44. Darn, I forgot why I came here in the first place…There was an observation around Seneca Lake in New York of the occasional sound of heavy guns or maybe Lake Champlain, and I heard it referred to it as “The Guns of Lake Champlain”. There is some dispute whether these silent in the 1930s, after the development of natural gas wells in the area. One proposed explanation was that gas was seeping into the lake and then to the atmosphere were it could ignite and make a booming sound. Maybe. The same sort of thing was said to happen in the Bay of Mandalay where the sound is called the “Barisal Guns”. In this case the source of methane was allegedly the anaerobic decay of material in the Ganges delta. And similar things in the English channel and so on and so forth.

    It seems improbable that methane seeps, which are known to exist in many places, could ignite and make a booming sound without causing other observations, such as impacts people and structures. However, gas production probably has put many a methane seep to death.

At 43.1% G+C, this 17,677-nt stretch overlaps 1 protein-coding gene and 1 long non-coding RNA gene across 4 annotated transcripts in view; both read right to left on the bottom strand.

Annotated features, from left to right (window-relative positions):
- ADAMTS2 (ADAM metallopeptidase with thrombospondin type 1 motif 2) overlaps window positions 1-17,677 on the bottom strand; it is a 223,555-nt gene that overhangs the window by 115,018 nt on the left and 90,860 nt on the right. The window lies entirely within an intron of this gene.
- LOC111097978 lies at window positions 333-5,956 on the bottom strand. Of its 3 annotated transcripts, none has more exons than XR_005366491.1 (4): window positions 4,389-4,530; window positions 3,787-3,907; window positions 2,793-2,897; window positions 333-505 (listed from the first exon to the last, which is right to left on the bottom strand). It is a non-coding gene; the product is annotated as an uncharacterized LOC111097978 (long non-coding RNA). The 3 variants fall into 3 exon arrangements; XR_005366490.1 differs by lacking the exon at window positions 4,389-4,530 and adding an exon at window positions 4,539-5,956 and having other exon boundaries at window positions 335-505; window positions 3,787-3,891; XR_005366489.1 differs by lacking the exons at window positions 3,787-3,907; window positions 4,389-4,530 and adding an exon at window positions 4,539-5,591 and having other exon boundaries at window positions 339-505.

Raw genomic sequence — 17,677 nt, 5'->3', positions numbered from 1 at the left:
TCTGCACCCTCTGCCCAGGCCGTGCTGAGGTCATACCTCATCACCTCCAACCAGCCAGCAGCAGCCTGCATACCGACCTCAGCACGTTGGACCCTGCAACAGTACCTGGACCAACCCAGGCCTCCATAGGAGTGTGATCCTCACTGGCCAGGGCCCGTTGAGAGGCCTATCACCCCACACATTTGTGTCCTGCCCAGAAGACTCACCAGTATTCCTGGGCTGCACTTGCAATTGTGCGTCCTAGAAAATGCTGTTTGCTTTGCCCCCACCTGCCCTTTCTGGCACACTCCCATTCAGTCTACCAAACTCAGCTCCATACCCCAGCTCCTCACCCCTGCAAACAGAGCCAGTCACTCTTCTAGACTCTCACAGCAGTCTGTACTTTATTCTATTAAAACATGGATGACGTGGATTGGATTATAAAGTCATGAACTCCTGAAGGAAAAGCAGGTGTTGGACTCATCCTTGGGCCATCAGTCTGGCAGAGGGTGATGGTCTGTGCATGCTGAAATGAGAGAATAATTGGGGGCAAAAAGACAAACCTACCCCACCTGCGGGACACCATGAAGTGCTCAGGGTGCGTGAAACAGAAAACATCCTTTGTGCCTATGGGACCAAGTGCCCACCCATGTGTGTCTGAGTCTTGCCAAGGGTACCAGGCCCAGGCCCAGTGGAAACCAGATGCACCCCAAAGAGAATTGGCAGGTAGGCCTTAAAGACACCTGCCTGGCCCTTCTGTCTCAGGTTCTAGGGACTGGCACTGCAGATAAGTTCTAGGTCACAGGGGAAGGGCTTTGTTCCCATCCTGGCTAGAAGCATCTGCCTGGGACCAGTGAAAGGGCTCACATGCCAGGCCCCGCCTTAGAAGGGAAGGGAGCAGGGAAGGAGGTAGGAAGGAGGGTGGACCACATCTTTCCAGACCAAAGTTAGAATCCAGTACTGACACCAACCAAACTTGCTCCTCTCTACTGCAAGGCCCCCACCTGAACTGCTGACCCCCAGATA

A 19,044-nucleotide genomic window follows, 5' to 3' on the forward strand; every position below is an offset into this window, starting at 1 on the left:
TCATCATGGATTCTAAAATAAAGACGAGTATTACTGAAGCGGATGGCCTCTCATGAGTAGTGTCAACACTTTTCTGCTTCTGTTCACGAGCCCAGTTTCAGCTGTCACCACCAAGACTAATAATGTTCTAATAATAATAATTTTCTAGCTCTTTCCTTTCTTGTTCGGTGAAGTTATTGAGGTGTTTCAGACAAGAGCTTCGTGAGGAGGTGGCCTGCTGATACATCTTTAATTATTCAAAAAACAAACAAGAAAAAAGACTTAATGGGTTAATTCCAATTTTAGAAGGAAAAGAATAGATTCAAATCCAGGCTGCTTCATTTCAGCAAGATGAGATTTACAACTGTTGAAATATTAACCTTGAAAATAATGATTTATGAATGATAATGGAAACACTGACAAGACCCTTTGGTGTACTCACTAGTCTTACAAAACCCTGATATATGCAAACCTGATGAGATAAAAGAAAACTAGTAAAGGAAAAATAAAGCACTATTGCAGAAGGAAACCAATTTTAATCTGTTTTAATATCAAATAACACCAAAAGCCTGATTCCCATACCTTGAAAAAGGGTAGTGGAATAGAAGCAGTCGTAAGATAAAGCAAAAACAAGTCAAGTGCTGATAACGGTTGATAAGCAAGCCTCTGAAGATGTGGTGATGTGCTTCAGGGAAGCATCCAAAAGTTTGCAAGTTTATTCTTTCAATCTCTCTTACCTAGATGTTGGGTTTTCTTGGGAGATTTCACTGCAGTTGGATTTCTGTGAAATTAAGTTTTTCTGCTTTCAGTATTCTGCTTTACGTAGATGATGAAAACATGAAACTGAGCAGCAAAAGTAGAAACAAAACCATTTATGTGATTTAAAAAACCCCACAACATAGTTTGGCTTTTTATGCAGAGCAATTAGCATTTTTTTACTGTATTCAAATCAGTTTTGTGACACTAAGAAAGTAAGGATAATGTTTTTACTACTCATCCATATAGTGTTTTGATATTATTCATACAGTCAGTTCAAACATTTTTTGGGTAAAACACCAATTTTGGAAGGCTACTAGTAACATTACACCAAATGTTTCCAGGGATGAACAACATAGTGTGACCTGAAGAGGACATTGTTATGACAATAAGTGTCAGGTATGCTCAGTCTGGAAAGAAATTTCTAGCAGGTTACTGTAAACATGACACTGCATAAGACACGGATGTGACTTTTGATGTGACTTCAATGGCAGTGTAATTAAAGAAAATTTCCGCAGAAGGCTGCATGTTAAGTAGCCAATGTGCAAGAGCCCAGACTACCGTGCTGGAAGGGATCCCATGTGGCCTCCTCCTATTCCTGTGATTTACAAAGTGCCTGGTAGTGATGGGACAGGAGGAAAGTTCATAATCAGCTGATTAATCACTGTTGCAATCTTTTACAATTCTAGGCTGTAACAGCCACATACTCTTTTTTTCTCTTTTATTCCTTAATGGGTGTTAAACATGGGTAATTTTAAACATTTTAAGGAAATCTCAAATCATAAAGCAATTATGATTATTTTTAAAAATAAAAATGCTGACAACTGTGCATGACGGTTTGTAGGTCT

45. Mac the Knife says:
    August 10, 2011 at 7:04 pm

    Creative! But you are a sick fellow just the same.

  46. SSam says:
    August 10, 2011 at 5:15 pm
    Dave Wendt says:
    August 10, 2011 at 3:19 pm

    “…That is complete BS….” plus a link.

    Now THAT was a useful link. Odd that H2O shows three times the downward forcing in winter than CO2… and that in summer it’s about TWENTY FOUR times that of CO2.

    That experiment was done up in Canada. The authors were quite proud of the fact that they discovered an increase of 3.5 W/m2 in DLR due to CO2, but weren’t much interested in pointing out that it all occurred in the dead of winter which I suspect most Canadians would not find to alarming. The suppression effect of water on CO2 occurred at levels of total DLR of only 270W/m2 The Tropics, SubTropics, and even parts of the lower Temperate zone are above that level almost year round which suggests that if this effect could be verified it would show that over most of the Earth, most of the time, CO2 is an almost negligible contributor to the GHE. They did this experimental work in the late 90s. DLR has been monitored in dozens locations worldwide over the intervening years. AFAIK none of those sites has added the spectral analysis technique to their data collection. Since nearly my first reaction when I came across E&P’s work was that at last we have a means of empirically quantifying what each of the elements of the atmosphere contributes to the GHE, I have have always found that neglect extremely curious. It’s almost as if they really didn’t want to know, but that’s probably just my paranoia talking.